Wedding Reception Etiquette

Is it just me or do these intense wedding reception setups make you feel kind of nervous and claustrophobic? [via Wikimedia Commons]

Receptions are the really fun part of weddings but they can also be the most complicated and fraught with etiquette conundrums. Etiquette doesn’t care about what your decorations are, your colors, how many people you invite, whether you have a band, a DJ, or an iPod, or which of the zillions of traditions you want to include. There are a million websites and books out there to help you decide on the style of your reception. But there are a few etiquette points that are important to keep in mind.

Reception Timing and Meals:

Often, your ceremony venue will have specific times that you are allowed to be there, this is especially true for churches. What do you do when your ceremony has to be at 2pm and you want to have an evening dinner reception?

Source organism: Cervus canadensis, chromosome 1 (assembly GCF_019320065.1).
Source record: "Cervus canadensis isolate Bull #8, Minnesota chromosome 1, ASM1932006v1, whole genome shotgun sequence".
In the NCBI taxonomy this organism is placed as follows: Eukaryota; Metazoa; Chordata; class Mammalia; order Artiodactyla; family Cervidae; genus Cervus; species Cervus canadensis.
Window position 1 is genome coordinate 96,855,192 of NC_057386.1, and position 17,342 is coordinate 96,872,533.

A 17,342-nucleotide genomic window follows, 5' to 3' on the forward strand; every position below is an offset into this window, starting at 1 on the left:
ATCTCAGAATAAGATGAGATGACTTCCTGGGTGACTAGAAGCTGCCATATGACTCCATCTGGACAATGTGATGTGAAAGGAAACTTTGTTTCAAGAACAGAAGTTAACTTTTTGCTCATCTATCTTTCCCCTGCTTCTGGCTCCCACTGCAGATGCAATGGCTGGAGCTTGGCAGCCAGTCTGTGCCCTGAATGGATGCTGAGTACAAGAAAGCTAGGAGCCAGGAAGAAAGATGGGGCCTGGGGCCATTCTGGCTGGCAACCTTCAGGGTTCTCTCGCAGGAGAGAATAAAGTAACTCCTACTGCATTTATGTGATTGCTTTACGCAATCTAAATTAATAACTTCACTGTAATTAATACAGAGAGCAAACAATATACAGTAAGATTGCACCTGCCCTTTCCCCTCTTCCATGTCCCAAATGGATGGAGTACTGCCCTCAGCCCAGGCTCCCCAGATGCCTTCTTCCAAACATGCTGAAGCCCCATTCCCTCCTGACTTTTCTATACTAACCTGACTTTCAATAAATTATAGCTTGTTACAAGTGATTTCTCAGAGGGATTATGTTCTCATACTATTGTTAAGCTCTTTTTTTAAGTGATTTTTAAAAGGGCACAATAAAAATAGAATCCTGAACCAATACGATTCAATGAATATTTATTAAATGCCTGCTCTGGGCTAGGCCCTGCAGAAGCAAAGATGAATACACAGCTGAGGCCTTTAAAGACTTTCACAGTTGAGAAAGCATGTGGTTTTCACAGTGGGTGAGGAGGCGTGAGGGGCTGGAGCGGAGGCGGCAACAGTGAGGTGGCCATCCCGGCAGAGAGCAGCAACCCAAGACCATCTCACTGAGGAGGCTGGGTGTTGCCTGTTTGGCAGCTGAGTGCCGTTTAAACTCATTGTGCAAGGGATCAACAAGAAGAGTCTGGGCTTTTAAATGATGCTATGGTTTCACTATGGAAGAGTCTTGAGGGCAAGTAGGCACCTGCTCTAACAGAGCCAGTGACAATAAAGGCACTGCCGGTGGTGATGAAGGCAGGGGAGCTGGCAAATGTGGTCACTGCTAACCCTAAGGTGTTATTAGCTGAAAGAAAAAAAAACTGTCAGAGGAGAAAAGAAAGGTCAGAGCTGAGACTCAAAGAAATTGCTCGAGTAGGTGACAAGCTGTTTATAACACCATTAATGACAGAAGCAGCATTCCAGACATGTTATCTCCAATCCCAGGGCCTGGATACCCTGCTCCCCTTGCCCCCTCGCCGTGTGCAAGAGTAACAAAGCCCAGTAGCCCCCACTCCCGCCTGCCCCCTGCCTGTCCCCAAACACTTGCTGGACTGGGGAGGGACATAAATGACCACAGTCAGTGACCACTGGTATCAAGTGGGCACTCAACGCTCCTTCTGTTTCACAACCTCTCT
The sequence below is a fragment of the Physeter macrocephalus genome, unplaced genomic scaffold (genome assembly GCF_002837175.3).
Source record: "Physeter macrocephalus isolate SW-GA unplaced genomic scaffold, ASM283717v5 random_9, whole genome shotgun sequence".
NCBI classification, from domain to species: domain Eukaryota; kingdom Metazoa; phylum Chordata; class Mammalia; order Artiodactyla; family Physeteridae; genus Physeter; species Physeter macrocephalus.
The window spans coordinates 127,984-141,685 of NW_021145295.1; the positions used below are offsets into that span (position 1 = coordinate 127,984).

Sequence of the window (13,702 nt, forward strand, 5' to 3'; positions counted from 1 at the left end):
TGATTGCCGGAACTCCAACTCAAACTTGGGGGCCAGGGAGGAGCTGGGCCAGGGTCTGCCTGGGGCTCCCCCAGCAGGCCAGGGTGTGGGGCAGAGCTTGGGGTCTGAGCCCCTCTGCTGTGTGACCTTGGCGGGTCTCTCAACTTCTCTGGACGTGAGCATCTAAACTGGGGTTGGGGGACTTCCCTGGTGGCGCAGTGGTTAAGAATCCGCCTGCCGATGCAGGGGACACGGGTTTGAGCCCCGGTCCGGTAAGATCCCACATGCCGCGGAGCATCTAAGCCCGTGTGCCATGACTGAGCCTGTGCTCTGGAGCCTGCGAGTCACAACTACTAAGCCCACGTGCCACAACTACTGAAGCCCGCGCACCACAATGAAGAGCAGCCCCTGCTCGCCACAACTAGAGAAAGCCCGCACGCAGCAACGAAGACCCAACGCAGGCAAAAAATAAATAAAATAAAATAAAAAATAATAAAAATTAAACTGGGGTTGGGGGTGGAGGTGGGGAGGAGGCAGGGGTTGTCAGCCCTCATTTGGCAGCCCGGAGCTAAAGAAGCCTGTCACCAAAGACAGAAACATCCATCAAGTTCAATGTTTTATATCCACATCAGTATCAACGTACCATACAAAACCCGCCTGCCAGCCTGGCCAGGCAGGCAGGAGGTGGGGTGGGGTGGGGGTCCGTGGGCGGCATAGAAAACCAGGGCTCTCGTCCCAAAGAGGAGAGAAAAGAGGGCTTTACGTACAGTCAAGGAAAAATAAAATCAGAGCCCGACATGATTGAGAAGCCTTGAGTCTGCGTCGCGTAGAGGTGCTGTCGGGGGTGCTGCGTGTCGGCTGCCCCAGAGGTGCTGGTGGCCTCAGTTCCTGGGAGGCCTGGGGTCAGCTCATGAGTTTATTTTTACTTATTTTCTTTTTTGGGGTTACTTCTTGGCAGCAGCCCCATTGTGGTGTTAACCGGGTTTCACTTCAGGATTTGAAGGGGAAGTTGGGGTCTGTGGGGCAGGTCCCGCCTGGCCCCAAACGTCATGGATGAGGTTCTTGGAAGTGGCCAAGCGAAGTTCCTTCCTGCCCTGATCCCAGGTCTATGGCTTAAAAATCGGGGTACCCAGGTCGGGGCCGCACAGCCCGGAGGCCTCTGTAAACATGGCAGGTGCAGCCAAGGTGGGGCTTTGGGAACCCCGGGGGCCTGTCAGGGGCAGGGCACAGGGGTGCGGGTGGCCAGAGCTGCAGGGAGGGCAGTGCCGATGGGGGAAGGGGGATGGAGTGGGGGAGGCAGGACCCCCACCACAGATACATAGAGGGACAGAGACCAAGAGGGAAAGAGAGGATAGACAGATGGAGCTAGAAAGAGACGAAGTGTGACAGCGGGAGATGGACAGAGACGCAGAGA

Typically, you should do your best to avoid a gap, but they can be unavoidable. If you must have a gap and your wedding site is too far away for most guests to return to their homes/hotels, you need to have something for them to do in the meantime- many couples will have a longer cocktail hour at the reception venue to fill the time. Gaps are especially rude if you use them as a way to avoid paying for a meal for your guests- for example, having a wedding at 3pm and then having a “cocktail reception” starting at 8pm.

This leads me to my next point, you need to provide a proper meal if your wedding takes place over a mealtime, or be ready to expect some grumpy and hungry guests who order pizza and eat it in a parking lot (it happened on an episode of Four Weddings). If your ceremony starts at 4 or 5pm and is immediately followed by a reception that goes until 9, 10, or later, you need to provide a full meal of some kind. It is very poor hospitality to expect people to be spending 5, 6, or more hours on your wedding and not eat a real meal in that time. Now, very very heavy finger foods and appetizers can certainly count, but only if it is truly enough to fill up hungry bellies.

If you can’t afford to provide a full dinner for your drinking and dancing late into the night reception, then you need to consider other options: